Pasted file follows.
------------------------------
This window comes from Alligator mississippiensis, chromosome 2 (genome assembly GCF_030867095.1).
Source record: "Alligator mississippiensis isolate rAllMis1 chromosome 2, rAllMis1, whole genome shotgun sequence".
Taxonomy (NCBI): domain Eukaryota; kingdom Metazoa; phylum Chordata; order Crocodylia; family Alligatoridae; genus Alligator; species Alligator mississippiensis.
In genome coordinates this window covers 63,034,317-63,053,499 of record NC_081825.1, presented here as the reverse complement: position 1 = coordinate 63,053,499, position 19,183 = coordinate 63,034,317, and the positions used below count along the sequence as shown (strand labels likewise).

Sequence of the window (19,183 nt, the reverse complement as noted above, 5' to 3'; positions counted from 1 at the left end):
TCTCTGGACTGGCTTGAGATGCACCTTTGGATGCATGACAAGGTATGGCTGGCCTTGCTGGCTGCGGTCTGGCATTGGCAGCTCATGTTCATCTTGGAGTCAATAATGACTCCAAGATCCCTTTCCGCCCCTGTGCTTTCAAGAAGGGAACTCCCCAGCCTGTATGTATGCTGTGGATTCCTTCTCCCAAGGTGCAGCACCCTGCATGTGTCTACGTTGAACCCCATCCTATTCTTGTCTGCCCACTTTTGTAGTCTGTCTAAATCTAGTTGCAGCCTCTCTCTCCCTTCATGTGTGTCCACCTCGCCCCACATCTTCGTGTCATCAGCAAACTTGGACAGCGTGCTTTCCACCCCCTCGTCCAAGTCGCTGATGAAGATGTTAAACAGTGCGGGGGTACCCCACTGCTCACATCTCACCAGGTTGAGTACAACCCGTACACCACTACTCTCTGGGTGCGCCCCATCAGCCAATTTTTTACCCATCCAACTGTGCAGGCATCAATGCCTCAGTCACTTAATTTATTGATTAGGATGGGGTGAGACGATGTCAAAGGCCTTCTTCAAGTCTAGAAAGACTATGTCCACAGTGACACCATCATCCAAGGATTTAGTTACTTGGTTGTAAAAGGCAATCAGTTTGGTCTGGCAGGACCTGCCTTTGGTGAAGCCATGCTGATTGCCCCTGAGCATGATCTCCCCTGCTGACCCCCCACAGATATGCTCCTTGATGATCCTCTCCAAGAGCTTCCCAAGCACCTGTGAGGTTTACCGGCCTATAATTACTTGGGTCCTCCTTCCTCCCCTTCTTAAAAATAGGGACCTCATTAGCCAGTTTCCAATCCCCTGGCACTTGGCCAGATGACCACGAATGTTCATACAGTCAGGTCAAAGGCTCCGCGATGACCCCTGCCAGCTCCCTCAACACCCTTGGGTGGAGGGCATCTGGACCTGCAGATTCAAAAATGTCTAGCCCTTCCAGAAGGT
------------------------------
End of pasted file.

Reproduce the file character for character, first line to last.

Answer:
This window comes from Alligator mississippiensis, chromosome 2 (genome assembly GCF_030867095.1).
Source record: "Alligator mississippiensis isolate rAllMis1 chromosome 2, rAllMis1, whole genome shotgun sequence".
Taxonomy (NCBI): domain Eukaryota; kingdom Metazoa; phylum Chordata; order Crocodylia; family Alligatoridae; genus Alligator; species Alligator mississippiensis.
In genome coordinates this window covers 63,034,317-63,053,499 of record NC_081825.1, presented here as the reverse complement: position 1 = coordinate 63,053,499, position 19,183 = coordinate 63,034,317, and the positions used below count along the sequence as shown (strand labels likewise).

Sequence of the window (19,183 nt, the reverse complement as noted above, 5' to 3'; positions counted from 1 at the left end):
TCTCTGGACTGGCTTGAGATGCACCTTTGGATGCATGACAAGGTATGGCTGGCCTTGCTGGCTGCGGTCTGGCATTGGCAGCTCATGTTCATCTTGGAGTCAATAATGACTCCAAGATCCCTTTCCGCCCCTGTGCTTTCAAGAAGGGAACTCCCCAGCCTGTATGTATGCTGTGGATTCCTTCTCCCAAGGTGCAGCACCCTGCATGTGTCTACGTTGAACCCCATCCTATTCTTGTCTGCCCACTTTTGTAGTCTGTCTAAATCTAGTTGCAGCCTCTCTCTCCCTTCATGTGTGTCCACCTCGCCCCACATCTTCGTGTCATCAGCAAACTTGGACAGCGTGCTTTCCACCCCCTCGTCCAAGTCGCTGATGAAGATGTTAAACAGTGCGGGGGTACCCCACTGCTCACATCTCACCAGGTTGAGTACAACCCGTACACCACTACTCTCTGGGTGCGCCCCATCAGCCAATTTTTTACCCATCCAACTGTGCAGGCATCAATGCCTCAGTCACTTAATTTATTGATTAGGATGGGGTGAGACGATGTCAAAGGCCTTCTTCAAGTCTAGAAAGACTATGTCCACAGTGACACCATCATCCAAGGATTTAGTTACTTGGTTGTAAAAGGCAATCAGTTTGGTCTGGCAGGACCTGCCTTTGGTGAAGCCATGCTGATTGCCCCTGAGCATGATCTCCCCTGCTGACCCCCCACAGATATGCTCCTTGATGATCCTCTCCAAGAGCTTCCCAAGCACCTGTGAGGTTTACCGGCCTATAATTACTTGGGTCCTCCTTCCTCCCCTTCTTAAAAATAGGGACCTCATTAGCCAGTTTCCAATCCCCTGGCACTTGGCCAGATGACCACGAATGTTCATACAGTCAGGTCAAAGGCTCCGCGATGACCCCTGCCAGCTCCCTCAACACCCTTGGGTGGAGGGCATCTGGACCTGCAGATTCAAAAATGTCTAGCCCTTCCAGAAGGT